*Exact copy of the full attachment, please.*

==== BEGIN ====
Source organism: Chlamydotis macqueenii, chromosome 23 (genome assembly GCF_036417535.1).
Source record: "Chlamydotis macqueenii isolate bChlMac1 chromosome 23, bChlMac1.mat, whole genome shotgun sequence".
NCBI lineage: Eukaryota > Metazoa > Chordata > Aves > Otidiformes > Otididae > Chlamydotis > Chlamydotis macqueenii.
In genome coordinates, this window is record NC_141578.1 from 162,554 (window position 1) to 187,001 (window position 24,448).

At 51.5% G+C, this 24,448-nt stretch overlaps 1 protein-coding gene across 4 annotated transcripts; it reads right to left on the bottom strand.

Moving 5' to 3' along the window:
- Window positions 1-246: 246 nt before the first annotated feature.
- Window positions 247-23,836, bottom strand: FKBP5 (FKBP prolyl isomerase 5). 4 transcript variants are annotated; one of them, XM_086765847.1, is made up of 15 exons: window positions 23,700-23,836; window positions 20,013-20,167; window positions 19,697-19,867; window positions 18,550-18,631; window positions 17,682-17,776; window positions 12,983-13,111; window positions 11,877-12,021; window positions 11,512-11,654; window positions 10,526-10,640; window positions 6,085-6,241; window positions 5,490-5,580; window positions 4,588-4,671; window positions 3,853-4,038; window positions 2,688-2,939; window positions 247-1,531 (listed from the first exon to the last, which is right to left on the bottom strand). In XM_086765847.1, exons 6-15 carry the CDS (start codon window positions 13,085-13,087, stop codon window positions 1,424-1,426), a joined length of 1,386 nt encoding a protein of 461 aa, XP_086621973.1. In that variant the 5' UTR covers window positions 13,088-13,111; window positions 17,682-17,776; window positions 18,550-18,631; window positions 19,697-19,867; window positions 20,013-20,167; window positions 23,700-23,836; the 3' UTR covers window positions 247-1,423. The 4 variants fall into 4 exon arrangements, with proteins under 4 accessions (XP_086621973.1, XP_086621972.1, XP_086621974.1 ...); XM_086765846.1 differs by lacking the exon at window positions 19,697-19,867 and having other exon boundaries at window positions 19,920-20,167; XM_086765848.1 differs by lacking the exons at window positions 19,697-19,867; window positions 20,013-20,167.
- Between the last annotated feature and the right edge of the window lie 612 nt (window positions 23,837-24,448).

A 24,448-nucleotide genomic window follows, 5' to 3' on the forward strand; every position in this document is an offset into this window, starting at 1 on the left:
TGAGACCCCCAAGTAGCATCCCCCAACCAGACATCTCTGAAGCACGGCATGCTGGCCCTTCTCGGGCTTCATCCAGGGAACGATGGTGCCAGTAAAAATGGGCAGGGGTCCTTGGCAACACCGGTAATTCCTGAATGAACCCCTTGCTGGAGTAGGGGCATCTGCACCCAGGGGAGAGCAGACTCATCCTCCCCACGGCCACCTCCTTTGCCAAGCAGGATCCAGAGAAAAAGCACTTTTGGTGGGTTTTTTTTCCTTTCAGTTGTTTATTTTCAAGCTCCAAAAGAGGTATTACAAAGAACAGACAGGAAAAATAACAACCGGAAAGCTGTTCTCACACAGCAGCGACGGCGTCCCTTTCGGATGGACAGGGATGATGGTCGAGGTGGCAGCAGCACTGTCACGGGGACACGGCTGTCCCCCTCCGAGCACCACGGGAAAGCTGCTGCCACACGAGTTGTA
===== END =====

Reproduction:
Source organism: Chlamydotis macqueenii, chromosome 23 (genome assembly GCF_036417535.1).
Source record: "Chlamydotis macqueenii isolate bChlMac1 chromosome 23, bChlMac1.mat, whole genome shotgun sequence".
NCBI lineage: Eukaryota > Metazoa > Chordata > Aves > Otidiformes > Otididae > Chlamydotis > Chlamydotis macqueenii.
In genome coordinates, this window is record NC_141578.1 from 162,554 (window position 1) to 187,001 (window position 24,448).

At 51.5% G+C, this 24,448-nt stretch overlaps 1 protein-coding gene across 4 annotated transcripts; it reads right to left on the bottom strand.

Moving 5' to 3' along the window:
- Window positions 1-246: 246 nt before the first annotated feature.
- Window positions 247-23,836, bottom strand: FKBP5 (FKBP prolyl isomerase 5). 4 transcript variants are annotated; one of them, XM_086765847.1, is made up of 15 exons: window positions 23,700-23,836; window positions 20,013-20,167; window positions 19,697-19,867; window positions 18,550-18,631; window positions 17,682-17,776; window positions 12,983-13,111; window positions 11,877-12,021; window positions 11,512-11,654; window positions 10,526-10,640; window positions 6,085-6,241; window positions 5,490-5,580; window positions 4,588-4,671; window positions 3,853-4,038; window positions 2,688-2,939; window positions 247-1,531 (listed from the first exon to the last, which is right to left on the bottom strand). In XM_086765847.1, exons 6-15 carry the CDS (start codon window positions 13,085-13,087, stop codon window positions 1,424-1,426), a joined length of 1,386 nt encoding a protein of 461 aa, XP_086621973.1. In that variant the 5' UTR covers window positions 13,088-13,111; window positions 17,682-17,776; window positions 18,550-18,631; window positions 19,697-19,867; window positions 20,013-20,167; window positions 23,700-23,836; the 3' UTR covers window positions 247-1,423. The 4 variants fall into 4 exon arrangements, with proteins under 4 accessions (XP_086621973.1, XP_086621972.1, XP_086621974.1 ...); XM_086765846.1 differs by lacking the exon at window positions 19,697-19,867 and having other exon boundaries at window positions 19,920-20,167; XM_086765848.1 differs by lacking the exons at window positions 19,697-19,867; window positions 20,013-20,167.
- Between the last annotated feature and the right edge of the window lie 612 nt (window positions 23,837-24,448).

A 24,448-nucleotide genomic window follows, 5' to 3' on the forward strand; every position in this document is an offset into this window, starting at 1 on the left:
TGAGACCCCCAAGTAGCATCCCCCAACCAGACATCTCTGAAGCACGGCATGCTGGCCCTTCTCGGGCTTCATCCAGGGAACGATGGTGCCAGTAAAAATGGGCAGGGGTCCTTGGCAACACCGGTAATTCCTGAATGAACCCCTTGCTGGAGTAGGGGCATCTGCACCCAGGGGAGAGCAGACTCATCCTCCCCACGGCCACCTCCTTTGCCAAGCAGGATCCAGAGAAAAAGCACTTTTGGTGGGTTTTTTTTCCTTTCAGTTGTTTATTTTCAAGCTCCAAAAGAGGTATTACAAAGAACAGACAGGAAAAATAACAACCGGAAAGCTGTTCTCACACAGCAGCGACGGCGTCCCTTTCGGATGGACAGGGATGATGGTCGAGGTGGCAGCAGCACTGTCACGGGGACACGGCTGTCCCCCTCCGAGCACCACGGGAAAGCTGCTGCCACACGAGTTGTA